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Abstract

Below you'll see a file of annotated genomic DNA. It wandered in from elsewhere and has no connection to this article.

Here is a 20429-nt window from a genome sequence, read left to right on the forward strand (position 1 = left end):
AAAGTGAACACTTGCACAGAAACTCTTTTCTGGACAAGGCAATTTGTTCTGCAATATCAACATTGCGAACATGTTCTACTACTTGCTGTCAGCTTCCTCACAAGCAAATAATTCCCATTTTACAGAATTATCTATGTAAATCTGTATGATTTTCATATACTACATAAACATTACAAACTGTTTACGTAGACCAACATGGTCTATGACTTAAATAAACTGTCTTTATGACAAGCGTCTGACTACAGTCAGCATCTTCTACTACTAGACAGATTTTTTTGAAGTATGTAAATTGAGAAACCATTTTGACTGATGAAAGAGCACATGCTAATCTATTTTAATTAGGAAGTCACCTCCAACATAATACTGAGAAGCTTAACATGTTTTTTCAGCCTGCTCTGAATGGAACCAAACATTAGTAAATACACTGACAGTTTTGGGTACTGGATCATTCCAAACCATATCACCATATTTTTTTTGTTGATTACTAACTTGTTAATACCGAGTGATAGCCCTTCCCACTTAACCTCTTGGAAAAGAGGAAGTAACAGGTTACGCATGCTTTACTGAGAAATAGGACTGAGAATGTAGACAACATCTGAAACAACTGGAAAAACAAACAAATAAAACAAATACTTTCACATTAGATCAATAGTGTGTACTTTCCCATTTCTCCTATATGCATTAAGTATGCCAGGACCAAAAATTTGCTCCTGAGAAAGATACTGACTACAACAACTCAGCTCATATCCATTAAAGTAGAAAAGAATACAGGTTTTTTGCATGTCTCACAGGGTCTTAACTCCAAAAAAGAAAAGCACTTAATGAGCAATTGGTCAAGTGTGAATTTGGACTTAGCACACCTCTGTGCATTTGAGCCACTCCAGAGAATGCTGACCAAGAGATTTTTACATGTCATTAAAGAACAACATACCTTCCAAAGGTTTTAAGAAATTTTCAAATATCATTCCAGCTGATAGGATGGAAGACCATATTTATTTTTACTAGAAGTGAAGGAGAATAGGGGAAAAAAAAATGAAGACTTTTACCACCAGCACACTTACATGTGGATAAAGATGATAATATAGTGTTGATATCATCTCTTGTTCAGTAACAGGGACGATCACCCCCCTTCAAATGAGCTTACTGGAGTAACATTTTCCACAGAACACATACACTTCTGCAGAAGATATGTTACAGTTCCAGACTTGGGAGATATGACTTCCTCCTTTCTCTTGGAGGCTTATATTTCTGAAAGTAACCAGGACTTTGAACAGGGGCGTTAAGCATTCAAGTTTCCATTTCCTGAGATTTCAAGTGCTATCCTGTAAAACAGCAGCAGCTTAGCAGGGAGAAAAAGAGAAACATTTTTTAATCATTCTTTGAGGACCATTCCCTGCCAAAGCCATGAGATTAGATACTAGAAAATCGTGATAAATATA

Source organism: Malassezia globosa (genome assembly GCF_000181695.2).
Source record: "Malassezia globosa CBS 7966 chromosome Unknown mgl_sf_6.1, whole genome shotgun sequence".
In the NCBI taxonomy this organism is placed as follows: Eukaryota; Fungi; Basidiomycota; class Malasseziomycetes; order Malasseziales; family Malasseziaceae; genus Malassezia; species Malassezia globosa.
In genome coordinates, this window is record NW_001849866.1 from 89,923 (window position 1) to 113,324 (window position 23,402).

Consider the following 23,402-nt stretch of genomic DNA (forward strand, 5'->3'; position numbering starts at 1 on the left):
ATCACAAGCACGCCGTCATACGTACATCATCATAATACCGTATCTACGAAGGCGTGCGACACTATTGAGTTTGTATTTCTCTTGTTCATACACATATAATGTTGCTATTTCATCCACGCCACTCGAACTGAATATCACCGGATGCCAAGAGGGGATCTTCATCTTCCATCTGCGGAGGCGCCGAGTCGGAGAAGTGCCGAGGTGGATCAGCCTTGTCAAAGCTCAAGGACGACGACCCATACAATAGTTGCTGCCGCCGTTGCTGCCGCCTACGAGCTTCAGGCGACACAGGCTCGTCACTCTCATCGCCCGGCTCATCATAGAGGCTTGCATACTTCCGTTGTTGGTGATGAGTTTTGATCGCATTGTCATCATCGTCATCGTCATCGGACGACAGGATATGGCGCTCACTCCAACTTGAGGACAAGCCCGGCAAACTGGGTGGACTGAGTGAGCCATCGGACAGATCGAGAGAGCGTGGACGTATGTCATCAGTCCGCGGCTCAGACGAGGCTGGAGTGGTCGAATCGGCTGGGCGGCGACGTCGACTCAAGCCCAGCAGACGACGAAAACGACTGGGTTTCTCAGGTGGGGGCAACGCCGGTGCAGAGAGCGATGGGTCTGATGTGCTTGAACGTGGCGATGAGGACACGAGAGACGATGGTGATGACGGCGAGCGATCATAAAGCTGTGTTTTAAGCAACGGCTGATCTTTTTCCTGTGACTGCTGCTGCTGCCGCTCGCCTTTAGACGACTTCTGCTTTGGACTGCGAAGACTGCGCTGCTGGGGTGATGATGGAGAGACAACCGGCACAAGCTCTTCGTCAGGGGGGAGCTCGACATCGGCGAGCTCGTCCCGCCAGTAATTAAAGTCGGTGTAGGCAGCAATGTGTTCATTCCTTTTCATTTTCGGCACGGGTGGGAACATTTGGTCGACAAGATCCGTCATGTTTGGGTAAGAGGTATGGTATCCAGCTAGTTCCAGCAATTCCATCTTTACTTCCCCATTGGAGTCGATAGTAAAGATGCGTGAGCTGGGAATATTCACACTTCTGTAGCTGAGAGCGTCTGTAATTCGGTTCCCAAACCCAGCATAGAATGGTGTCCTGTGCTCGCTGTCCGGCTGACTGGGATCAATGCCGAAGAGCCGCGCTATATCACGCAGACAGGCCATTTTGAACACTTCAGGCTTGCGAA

Patients with chronic hepatitis B virus (HBV) infection were not accepted for liver transplantation in Asia in the past because the hepatitis B immune globulin (HBIG) used to prevent post-transplantation recurrence was very expensive and it was generally believed that Asians with hepatitis B fared worse than Caucasians after liver transplantation. The availability of lamivudine has altered the indication of liver transplantation for these patients. Twenty-five Chinese patients with chronic HBV infection were given lamivudine as primary prophylaxis against HBV re-infection before transplantation. Five patients died within 40 days of transplantation. After a median follow-up period of 14 months (range, 5–39), 17 patients had lost serum HBsAg from 4 days to 27 months post transplantation, but it reappeared in three patients 4–12 months later. Antibody to HBsAg was detected periodically in the serum of 11 patients who had lost HBsAg. At the last follow-up, six patients were HBsAg-positive and HBV DNA was detected in only one of them. The indication for liver transplantation for chronic hepatitis C virus (HCV) infection is not as strict as for patients with chronic HBV infection because the long-term survival is similar to that of non-hepatitis C patients, even though re-infection by HCV in the recipients is nearly universal. The main issue in the selection of patients with HCV for liver transplantation is therefore identification of criteria that can predict re-infection and development of cirrhosis. These include factors such as multiple episodes of rejection, use of OKT3, pre-transplant viral load and genotype, but reports are not consistent and so there are no well-defined selection criteria. The selection criteria for patients with hepatocellular carcinoma are now well defined. Many studies have confirmed that a tumour > 5 cm, and showing vascular invasion, and poor differentiation adversely affects survival. In practice, only patients with a tumour < 5 cm and Child’s C cirrhosis are accepted for liver transplantation. Transarterial oily chemoembolization and intralesional alcohol injection are used to control or down-stage the tumour while patients wait for a cadaveric liver graft.